Still married: Twenty years and counting

I wrote this column in September of 2007 on what was then our 10th wedding anniversary. Today we mark 20 years. Today both of us are out of the newspaper business (and who would have believed that in 1997?) and I’m always home on time after work. Now I’m the one waiting for her to get home. And marrying Roselee was still the best decision I’ve ever made. Happy anniversary to us.

wed

It was a newspaper marriage right down to the homemade invitations, which were unusual to say the least. What do I mean by unusual? Well, let’s just say they didn’t meet any standard set by most reputable endorsed-by-Miss-Manners stationers. To go one step further, the wedding invitations were so downright cute that they completely confounded my mother.

She didn’t say that out loud of course. She chose not to say much of anything at all about the one-sided cards we mailed to family and friends. When she found out lots of folks kind of liked them, well, she sort of did, too.

At least that was her story for public consumption.

Like I said, the invitations very much announced a newspaper wedding. It was designed on an oversized card, which had information printed on just one side. It was created on a Macintosh computer at my old newspaper, The Jacksonville Daily News. I wrote the text and we set up its appearance — basically a miniature version of the newspaper’s front page template. A friend made it happen on the computer.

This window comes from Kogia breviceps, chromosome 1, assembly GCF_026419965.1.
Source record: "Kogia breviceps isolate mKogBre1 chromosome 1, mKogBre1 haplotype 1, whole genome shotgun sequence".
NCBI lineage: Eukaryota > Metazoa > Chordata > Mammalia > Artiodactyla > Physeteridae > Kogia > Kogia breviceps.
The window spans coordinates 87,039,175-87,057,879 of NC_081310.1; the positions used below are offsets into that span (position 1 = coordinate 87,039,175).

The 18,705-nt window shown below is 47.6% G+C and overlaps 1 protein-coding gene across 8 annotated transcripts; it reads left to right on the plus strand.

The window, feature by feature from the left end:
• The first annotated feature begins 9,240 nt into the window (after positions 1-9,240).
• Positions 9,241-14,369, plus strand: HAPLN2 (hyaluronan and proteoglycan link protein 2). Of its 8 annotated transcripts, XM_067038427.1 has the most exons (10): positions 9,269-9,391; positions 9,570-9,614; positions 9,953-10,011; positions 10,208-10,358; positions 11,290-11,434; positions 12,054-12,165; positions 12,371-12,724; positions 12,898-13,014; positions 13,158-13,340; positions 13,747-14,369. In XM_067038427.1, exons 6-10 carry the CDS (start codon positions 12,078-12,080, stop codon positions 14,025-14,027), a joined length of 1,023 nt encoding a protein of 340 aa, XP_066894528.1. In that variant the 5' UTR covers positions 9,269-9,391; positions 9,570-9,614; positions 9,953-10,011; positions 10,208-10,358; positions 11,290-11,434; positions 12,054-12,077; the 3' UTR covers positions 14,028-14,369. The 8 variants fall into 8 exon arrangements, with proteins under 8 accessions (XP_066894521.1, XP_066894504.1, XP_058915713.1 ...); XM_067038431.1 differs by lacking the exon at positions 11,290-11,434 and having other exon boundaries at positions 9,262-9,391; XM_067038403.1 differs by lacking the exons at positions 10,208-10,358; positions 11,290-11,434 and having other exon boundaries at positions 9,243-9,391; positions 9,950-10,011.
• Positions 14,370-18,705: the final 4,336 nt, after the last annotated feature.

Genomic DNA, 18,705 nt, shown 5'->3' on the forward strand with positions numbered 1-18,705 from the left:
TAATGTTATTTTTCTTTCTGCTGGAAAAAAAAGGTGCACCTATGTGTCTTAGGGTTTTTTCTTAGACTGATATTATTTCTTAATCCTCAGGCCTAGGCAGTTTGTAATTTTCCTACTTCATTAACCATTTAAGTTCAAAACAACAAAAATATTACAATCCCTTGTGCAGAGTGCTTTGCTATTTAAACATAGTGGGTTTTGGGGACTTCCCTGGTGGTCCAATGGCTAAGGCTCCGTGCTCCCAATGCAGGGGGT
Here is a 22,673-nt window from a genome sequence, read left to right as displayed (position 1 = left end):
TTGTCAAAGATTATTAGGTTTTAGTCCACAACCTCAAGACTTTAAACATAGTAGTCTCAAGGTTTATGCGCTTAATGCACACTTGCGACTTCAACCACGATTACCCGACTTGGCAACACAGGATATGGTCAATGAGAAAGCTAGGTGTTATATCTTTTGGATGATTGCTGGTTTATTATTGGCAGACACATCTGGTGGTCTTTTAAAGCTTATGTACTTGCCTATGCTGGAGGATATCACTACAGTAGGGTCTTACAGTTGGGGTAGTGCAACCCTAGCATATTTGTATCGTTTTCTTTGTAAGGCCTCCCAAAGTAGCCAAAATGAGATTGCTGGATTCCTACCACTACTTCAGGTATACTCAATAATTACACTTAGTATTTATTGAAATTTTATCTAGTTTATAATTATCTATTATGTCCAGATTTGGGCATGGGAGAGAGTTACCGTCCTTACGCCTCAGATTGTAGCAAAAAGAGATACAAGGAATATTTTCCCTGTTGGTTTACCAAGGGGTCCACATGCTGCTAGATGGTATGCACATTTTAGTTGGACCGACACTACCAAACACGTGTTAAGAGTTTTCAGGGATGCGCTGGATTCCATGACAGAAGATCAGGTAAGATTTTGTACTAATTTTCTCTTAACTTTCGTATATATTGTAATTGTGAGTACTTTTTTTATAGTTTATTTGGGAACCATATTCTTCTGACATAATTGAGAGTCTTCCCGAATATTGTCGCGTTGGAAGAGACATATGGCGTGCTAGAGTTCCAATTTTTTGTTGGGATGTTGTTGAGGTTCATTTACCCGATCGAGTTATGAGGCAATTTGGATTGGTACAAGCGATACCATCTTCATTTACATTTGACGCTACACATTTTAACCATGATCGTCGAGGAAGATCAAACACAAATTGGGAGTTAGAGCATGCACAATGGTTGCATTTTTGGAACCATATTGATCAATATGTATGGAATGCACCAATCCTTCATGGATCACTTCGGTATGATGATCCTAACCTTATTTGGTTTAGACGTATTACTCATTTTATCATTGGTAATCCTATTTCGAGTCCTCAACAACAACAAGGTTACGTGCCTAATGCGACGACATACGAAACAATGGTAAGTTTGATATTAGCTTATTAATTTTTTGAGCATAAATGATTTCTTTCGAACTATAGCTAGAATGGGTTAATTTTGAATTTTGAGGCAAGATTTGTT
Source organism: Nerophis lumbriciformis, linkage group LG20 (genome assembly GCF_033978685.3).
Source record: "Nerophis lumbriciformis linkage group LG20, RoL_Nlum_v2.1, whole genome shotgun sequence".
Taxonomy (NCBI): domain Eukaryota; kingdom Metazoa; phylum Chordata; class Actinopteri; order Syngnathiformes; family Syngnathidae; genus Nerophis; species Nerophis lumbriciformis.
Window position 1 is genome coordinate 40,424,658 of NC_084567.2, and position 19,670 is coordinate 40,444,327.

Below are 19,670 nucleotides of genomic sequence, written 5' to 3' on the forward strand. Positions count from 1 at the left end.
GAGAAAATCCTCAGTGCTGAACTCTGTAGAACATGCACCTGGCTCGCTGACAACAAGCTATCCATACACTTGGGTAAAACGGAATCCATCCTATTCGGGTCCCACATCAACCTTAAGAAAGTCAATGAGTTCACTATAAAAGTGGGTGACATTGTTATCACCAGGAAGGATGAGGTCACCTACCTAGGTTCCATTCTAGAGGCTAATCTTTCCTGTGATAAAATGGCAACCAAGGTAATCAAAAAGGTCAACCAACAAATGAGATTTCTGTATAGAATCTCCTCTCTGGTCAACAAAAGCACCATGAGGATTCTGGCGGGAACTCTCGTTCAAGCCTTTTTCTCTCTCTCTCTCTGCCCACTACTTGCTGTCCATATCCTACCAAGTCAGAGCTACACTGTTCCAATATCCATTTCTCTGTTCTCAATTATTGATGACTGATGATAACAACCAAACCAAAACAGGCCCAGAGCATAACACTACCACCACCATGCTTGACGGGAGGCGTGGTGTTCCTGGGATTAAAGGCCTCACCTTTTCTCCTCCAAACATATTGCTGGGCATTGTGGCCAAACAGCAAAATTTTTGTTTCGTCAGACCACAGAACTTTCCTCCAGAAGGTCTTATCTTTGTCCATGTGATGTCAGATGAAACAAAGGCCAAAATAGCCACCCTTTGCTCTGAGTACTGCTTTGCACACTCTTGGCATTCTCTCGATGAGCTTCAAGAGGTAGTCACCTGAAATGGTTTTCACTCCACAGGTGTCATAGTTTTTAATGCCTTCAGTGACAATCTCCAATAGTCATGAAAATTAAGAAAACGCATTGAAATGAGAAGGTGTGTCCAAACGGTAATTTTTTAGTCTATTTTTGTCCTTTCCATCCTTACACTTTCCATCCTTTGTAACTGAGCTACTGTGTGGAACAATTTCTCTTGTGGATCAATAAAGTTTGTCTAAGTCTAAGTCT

“Big Nuptials” the main headline blared underneath the undersized Daily News mast. It was, as headlines usually are, followed by a story. The lead paragraph announced that Madison Taylor would marry Roselee Papandrea on Sept. 27, 1997, in Swansboro, N.C., “according to a source close to the wedding.”

The story went on to identify this “source” as the father of the bride Joseph Papandrea. Hey, I wasn’t about to allow some anonymous random gossip to raise questions about my wedding.

The rest of the invitation followed in the same vein. The text was accompanied by mug photos of me and the bride to be. At the bottom of the card there was a little place where people could fill out RSVP information, clip it off and send it back to us — kind of like a newspaper circulation promotion.

We knew the invitations didn’t offend anybody’s delicate social sensibilities when friends started to call and ask if they absolutely had to clip the bottom part off. They wanted to keep the invitation and not ruin it.

As most might have already noted, that was 10 years ago Thursday. We got married on one of the rainiest non-hurricane days at Emerald Isle that I can remember. Some folks take that to be a bad omen. We didn’t, even though my arrival at the church in Swansboro was a little strange. I lost my car keys that morning and walked through the town’s historic district to the church in a blinding rainstorm wearing a tux and carrying a red and white Wilson golf umbrella.

It must have been a sight. Anyway, perhaps nothing could be more emblematic of our marriage than that invitation. A newspaper, after all, was where we met and it’s still where we share the most common ground. That’s still true after 10 years and a major move this year. And only a newspaper person could understand another newspaper person’s hours. So when I’m running an hour or so late, she knows what dozen things might have caused it. So when I reminded her Thursday morning that I’d be late coming home on our anniversary night it wasn’t a problem at all. “Oh yeah,” she said. “Doesn’t that happen every year?”

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